Access to safe and clean water is a fundamental need for every human. Without it, we would go thirsty, and we wouldn’t have water to use for cooking, laundry, keeping ourselves clean and more! So what happens when there’s a scarcity in clean water?
Kenya is one of the many countries that understands what it’s like to be without a sufficient supply of fresh water during a debilitating drought, which has been occurring over the last five years. It’s kind of ironic that even though we live on a planet comprised of two-thirds water, not everyone actually has safe access to drinking water. But thanks to a new solar-powered plant, many people in Kenya can now finally enjoy clean drinking water!
A non-government organization named GivePower has installed and is currently running a solar-powered plant in Kenya. This project started in August of 2018 with the purpose of transforming salt water into drinking water. Today, the plant has improved the lives of about 35,000 who benefit from the fresh water.
Before the plant was launched, 3,500 inhabitants of Kiunga Village in Kenya were deprived of access to clean drinking water, according to the Good News Network. Fortunately,GivePower was able to successfully install the new plant, transforming saline water into fresh water. And this is just the beginning. GivePower plans to use this technology to help people in other parts of the world too, considering that the problem with water scarcity is even bigger in other regions like Sub-Saharan Africa. The small town of Kiunga was specifically chosen to initially address this problem, and the organization is looking into replicating the same project in places like Haiti and Colombia.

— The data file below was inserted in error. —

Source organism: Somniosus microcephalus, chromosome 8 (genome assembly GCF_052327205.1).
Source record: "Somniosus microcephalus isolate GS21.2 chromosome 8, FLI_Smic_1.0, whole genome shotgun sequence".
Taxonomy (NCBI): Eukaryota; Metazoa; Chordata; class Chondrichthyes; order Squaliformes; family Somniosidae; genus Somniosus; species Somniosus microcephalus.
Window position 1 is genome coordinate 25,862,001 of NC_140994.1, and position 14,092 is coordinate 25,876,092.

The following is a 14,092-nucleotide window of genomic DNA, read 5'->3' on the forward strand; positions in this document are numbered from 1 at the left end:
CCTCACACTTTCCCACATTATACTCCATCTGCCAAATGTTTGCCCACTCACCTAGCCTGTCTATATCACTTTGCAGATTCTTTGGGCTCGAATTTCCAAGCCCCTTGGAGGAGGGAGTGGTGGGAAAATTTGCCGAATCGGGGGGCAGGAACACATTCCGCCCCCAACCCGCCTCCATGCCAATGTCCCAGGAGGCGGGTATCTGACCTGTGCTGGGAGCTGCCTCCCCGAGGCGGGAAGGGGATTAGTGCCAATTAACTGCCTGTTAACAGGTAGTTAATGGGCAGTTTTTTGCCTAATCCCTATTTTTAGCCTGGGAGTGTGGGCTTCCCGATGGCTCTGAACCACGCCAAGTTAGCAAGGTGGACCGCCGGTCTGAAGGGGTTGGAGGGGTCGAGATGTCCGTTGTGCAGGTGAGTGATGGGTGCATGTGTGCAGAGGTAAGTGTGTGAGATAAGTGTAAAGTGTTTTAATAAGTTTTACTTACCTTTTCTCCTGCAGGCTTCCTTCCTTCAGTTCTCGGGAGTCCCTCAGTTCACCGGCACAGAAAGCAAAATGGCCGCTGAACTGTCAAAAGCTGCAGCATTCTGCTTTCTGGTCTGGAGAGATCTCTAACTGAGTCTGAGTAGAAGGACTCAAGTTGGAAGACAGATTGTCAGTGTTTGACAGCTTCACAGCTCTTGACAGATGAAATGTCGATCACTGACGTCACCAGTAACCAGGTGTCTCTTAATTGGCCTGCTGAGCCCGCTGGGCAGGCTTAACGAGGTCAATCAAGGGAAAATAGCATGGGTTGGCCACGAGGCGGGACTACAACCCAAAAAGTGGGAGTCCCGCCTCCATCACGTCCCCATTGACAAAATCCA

Turning saltwater into fresh drinking water requires desalination, which is a very expensive process. Desalination involves the use of solar power. In fact, solar power is an excellent long-term solution, so GivePower has installed solar panels to harvest solar energy.
This project is indeed life-changing because people in Kiunga no longer have to travel for an hour or more just to get drinking water for their families. Residents of Kiunga even have to use saltwater for bathing and doing laundry because they try to save every precious drop of fresh water. The president of GivePower, Hayes Barnard said, “You see children inside of these villages, and they’ve got these scars on their stomachs or their knees because they got so much salt in their wounds. They were basically poisoning their families with this water.” Indeed, not only did the solar power plant installation provide many families with safe drinking water, but it also saved them from many types of diseases and illnesses caused by bacteria and parasites from unclean water.
This story is just an example of how people can use their talent, skills and creativity to help out others. We may not always be able to make large scale changes, but in our little way, we can do the same thing – use what we’re blessed with so we can be a blessing to others.
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